By Karen B. Kurtz
Diana, Princess of Wales, was many things. She lent royal prestige to victims of unfashionable afflictions. She championed their causes and spoke courageously in public about her own demon, a lifelong struggle with bulimia. She was also a fashion icon whose style is still emulated by designers, celebrities, and fashionistas around the world.
Singer Rihanna, in a 2013 interview with Glamour, spoke for many when she said, “Diana killed it. Every look was right. She was gangsta with her clothes. She had these crazy hats. She got oversize jackets. I loved everything she wore!”
Many of Diana’s fashions were captured in paper doll books.
Collectors appreciate paper doll art because it “shows how Diana’s life evolved from the gauche 19-year-old, who only owned one dress, to fashion icon,” said Lorna Currie Thomopoulos of London. “Clothes are a connecting language. How you dress is part of the joy of life and boy, did Diana spread the joy!” Thomopoulos is the editor and publisher of Europe’s only paper doll magazine, The Paperdoll Circle, which celebrated a 100-issue milestone in 2016. Royalty is a regular department in every issue, an advantage for American subscribers who wish to keep up with news not otherwise easily available to them.
“Diana’s life journey was a splendid example of how even a person of privilege can overcome serious challenges,” said Jenny Taliadoros of Kingfield, Maine. Taliadoros publishes two magazines, Paper Doll Studio and Paperdoll Review. She also owns Paper Studio Press, a publishing imprint for paper doll books, and an online store.
We don’t know if Diana actually played with paper dolls growing up on the Sandringham estate, but it is fun to imagine. At that time, paper dolls subconsciously taught children about color, style, and fashion, through the drape of a costume, proper pose or posture, and the imaginative use of accessories. Reality “played out” in lesson–learning ways: how to behave, what to wear, how to act with others.
Diana’s early dressing style came from the Royal Family’s demands and popular modern British trends. She wore dresses with floral collars, pie-crust blouses, and pearls. While carrying out royal duties on behalf of the Queen, representing her at functions overseas, Diana’s outfits matched the beautiful, traditional costumes of the countries she visited. Off duty, she preferred loose jackets and jumpers.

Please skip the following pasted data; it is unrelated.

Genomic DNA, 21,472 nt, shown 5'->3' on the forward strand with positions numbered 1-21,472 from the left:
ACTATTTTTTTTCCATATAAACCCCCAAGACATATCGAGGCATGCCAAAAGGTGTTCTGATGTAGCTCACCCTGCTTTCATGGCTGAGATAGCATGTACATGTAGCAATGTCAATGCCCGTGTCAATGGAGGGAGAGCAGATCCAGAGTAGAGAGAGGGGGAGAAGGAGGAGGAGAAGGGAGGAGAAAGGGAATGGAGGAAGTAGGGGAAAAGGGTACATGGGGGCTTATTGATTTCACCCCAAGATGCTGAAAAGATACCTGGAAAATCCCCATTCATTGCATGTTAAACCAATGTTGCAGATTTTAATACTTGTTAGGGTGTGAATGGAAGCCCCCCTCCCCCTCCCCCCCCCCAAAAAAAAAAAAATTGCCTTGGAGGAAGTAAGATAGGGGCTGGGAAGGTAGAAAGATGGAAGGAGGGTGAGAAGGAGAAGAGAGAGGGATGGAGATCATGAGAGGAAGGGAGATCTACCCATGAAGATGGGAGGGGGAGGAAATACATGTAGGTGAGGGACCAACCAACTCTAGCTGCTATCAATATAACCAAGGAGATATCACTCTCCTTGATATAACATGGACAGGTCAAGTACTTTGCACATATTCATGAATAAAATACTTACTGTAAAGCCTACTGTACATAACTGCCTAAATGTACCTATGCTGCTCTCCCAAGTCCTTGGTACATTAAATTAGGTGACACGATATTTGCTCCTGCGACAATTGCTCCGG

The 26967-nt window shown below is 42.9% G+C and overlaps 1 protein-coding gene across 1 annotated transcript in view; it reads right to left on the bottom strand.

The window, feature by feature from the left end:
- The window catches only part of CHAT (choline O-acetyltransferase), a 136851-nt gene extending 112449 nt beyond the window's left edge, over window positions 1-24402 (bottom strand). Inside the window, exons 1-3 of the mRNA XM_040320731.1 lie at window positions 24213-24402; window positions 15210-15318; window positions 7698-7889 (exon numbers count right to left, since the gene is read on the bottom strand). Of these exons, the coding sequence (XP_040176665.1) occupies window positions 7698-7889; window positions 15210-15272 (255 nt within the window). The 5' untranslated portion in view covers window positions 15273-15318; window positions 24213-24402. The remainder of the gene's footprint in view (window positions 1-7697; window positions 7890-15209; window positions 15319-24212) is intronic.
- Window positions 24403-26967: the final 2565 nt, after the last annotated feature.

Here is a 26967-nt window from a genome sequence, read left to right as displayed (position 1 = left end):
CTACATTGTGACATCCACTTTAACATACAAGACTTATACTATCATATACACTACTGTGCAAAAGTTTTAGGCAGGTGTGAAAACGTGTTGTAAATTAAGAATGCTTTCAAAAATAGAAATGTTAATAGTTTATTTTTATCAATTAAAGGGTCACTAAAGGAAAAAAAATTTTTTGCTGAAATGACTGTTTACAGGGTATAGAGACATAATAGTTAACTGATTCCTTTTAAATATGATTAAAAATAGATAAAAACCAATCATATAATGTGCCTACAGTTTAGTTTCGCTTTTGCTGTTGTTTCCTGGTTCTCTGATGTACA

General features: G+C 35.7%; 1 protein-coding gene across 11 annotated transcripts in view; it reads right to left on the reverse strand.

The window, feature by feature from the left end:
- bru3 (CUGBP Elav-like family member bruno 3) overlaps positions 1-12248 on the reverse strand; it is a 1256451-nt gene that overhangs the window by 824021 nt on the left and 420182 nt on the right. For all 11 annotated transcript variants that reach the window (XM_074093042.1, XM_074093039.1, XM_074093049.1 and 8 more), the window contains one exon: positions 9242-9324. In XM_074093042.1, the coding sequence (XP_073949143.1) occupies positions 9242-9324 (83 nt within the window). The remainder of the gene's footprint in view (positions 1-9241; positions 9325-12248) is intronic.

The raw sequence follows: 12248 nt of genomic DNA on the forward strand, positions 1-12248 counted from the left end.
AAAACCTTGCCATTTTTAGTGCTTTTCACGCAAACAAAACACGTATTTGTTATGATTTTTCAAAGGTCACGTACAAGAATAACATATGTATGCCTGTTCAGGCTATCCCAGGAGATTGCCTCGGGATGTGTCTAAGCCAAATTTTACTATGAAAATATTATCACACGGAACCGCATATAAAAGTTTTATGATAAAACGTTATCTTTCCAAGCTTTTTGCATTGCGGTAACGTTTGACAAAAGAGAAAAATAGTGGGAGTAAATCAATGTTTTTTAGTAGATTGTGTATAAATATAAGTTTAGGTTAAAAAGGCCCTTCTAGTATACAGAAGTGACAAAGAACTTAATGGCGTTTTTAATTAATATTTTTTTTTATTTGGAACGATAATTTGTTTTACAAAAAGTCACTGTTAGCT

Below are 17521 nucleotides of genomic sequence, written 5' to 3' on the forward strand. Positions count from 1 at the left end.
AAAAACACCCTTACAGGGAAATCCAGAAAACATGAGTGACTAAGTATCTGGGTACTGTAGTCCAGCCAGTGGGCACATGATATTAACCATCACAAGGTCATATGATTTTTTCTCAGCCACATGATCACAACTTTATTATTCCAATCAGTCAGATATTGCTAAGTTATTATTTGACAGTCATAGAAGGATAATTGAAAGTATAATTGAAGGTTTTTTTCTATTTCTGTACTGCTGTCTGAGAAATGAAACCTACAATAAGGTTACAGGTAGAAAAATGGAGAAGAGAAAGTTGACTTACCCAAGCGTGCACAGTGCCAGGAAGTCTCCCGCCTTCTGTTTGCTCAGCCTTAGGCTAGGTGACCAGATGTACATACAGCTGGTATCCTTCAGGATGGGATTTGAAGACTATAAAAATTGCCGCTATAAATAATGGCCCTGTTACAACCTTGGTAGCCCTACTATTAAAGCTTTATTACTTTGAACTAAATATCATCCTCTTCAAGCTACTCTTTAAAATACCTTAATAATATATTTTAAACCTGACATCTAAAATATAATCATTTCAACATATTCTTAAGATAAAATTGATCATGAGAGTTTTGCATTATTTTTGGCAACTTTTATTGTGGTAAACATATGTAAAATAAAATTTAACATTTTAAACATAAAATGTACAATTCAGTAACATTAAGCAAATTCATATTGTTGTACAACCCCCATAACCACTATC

Diana’s popularity turned her into the worldwide object of media scrutiny. She preferred blazers, off-the-shoulder dresses, two-toned themed suits, military-styled suits, and nude-colored outfits. She liked white shirts with jeans, plaid dresses, and sheath dresses. Diana’s favorite designer, Catherine Walker, created a very fluid silhouette that flattered Diana’s slender frame. It was a timeless look for Diana, a royal uniform, if you like.
Artist Tom Tierney created more than 400 paper doll books for Dover Publishing, many on the British royals. “Many paper doll artists have paid tribute to Diana,” Taliadoros said, “but Tom’s books have garnered the most notoriety. He enjoyed a long career as the foremost paper doll artist of all time, illustrating a veritable Who’s Who of royals, celebrities, and fashion icons.”
“He did Princess Diana & Prince Charles, Royal Weddings, Royal Family of Britain, and Diana Princess of Wales: The Charity Auction Dresses, and he did them very well,” Thomopoulos agreed. “However, self-published artists create wonderful work too. Ralph Hodgden, Eileen Rudisill Miller, and Sandra Vanderpool, in particular. Jenny has also added beautiful new books to the genre.
“Interestingly, British publishers are slow to take advantage,” Thomopoulos continued. “World International did four lovely Diana books in the 1980s. Courtier Fine Art covered the wedding. ASHCO produced a set with a large 15-inch Diana doll.”
“We will soon feature Queen Elizabeth II in a new book by David Wolfe,” Taliadoro said. “Diana appears with Jacqueline Kennedy in Fashion Icons, which combines David’s fashions with authoritative commentary.
“I played paper dolls with my grandmother,” Taliadoro continued. “With publishing, I still get to play paper dolls by dressing them in test cuttings to ensure a good fit and proper tab placement. I create lovely magazine layouts now, instead of spreading paper dolls all over the floor.”
Paper dolls are masters of small-spaced efficiency. Retail prices start at $5-$13 for commercially manufactured sets with large print runs. Sets from original artists have smaller runs, which evaporate quickly, and thus command higher prices.
Vintage paper dolls books run $50-$150. Antique paper dolls usually double the top vintage prices. A “holy grail” begins at three figures and climbs. Pristine, uncut sets in any category always bring top dollar. Cut sets run at least 50 percent less.
A world fascination with the British Royal Family — the United Kingdom’s premier public relations asset—bodes well for the future. Royal watchers always find collecting paper dolls an interesting and rewarding search.
For more on the British Royals and European paper dolls, contact Lorna Currie Thomopoulos at firstname.lastname@example.org. To order American paper doll magazines or buy paper dolls, contact Jenny Taliadoros at www.paperdollreview.com. View more about Diana’s legacy at Kensington Palace at https://www.hrp.org.uk/kensington-palace .